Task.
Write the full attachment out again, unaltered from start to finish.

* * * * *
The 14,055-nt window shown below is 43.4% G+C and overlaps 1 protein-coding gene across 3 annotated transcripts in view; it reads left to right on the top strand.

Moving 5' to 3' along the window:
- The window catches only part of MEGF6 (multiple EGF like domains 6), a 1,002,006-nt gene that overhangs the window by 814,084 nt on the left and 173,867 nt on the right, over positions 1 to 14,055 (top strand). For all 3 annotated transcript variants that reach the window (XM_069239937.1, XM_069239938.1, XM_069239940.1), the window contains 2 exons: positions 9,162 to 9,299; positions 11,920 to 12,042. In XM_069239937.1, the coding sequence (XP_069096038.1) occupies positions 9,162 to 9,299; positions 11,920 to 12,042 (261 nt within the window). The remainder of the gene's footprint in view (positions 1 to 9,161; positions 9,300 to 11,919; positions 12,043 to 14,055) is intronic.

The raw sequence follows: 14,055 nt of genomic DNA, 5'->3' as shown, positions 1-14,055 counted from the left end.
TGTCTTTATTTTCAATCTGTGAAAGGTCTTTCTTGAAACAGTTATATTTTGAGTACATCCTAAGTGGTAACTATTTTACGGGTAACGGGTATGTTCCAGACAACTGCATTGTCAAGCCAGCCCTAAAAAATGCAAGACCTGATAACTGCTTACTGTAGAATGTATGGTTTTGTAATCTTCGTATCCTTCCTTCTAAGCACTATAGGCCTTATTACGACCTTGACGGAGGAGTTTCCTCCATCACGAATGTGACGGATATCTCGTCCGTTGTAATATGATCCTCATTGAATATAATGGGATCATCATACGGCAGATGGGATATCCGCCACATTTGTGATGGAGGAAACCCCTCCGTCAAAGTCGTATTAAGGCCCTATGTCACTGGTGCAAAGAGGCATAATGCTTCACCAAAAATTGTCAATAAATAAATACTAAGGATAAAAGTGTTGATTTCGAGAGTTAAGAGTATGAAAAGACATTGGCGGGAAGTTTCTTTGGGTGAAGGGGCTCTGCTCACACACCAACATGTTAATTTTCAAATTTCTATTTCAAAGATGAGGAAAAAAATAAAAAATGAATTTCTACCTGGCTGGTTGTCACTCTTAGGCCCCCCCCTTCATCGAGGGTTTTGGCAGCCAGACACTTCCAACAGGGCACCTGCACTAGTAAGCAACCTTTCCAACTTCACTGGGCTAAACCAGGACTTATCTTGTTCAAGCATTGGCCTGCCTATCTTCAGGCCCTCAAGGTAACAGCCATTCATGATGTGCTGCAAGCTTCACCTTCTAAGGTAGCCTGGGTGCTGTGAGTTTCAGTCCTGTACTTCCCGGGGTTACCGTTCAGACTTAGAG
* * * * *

The 14,055-nt window shown below is 43.4% G+C and overlaps 1 protein-coding gene across 3 annotated transcripts in view; it reads left to right on the top strand.

Moving 5' to 3' along the window:
- The window catches only part of MEGF6 (multiple EGF like domains 6), a 1,002,006-nt gene that overhangs the window by 814,084 nt on the left and 173,867 nt on the right, over positions 1 to 14,055 (top strand). For all 3 annotated transcript variants that reach the window (XM_069239937.1, XM_069239938.1, XM_069239940.1), the window contains 2 exons: positions 9,162 to 9,299; positions 11,920 to 12,042. In XM_069239937.1, the coding sequence (XP_069096038.1) occupies positions 9,162 to 9,299; positions 11,920 to 12,042 (261 nt within the window). The remainder of the gene's footprint in view (positions 1 to 9,161; positions 9,300 to 11,919; positions 12,043 to 14,055) is intronic.

The raw sequence follows: 14,055 nt of genomic DNA, 5'->3' as shown, positions 1-14,055 counted from the left end.
TGTCTTTATTTTCAATCTGTGAAAGGTCTTTCTTGAAACAGTTATATTTTGAGTACATCCTAAGTGGTAACTATTTTACGGGTAACGGGTATGTTCCAGACAACTGCATTGTCAAGCCAGCCCTAAAAAATGCAAGACCTGATAACTGCTTACTGTAGAATGTATGGTTTTGTAATCTTCGTATCCTTCCTTCTAAGCACTATAGGCCTTATTACGACCTTGACGGAGGAGTTTCCTCCATCACGAATGTGACGGATATCTCGTCCGTTGTAATATGATCCTCATTGAATATAATGGGATCATCATACGGCAGATGGGATATCCGCCACATTTGTGATGGAGGAAACCCCTCCGTCAAAGTCGTATTAAGGCCCTATGTCACTGGTGCAAAGAGGCATAATGCTTCACCAAAAATTGTCAATAAATAAATACTAAGGATAAAAGTGTTGATTTCGAGAGTTAAGAGTATGAAAAGACATTGGCGGGAAGTTTCTTTGGGTGAAGGGGCTCTGCTCACACACCAACATGTTAATTTTCAAATTTCTATTTCAAAGATGAGGAAAAAAATAAAAAATGAATTTCTACCTGGCTGGTTGTCACTCTTAGGCCCCCCCCTTCATCGAGGGTTTTGGCAGCCAGACACTTCCAACAGGGCACCTGCACTAGTAAGCAACCTTTCCAACTTCACTGGGCTAAACCAGGACTTATCTTGTTCAAGCATTGGCCTGCCTATCTTCAGGCCCTCAAGGTAACAGCCATTCATGATGTGCTGCAAGCTTCACCTTCTAAGGTAGCCTGGGTGCTGTGAGTTTCAGTCCTGTACTTCCCGGGGTTACCGTTCAGACTTAGAG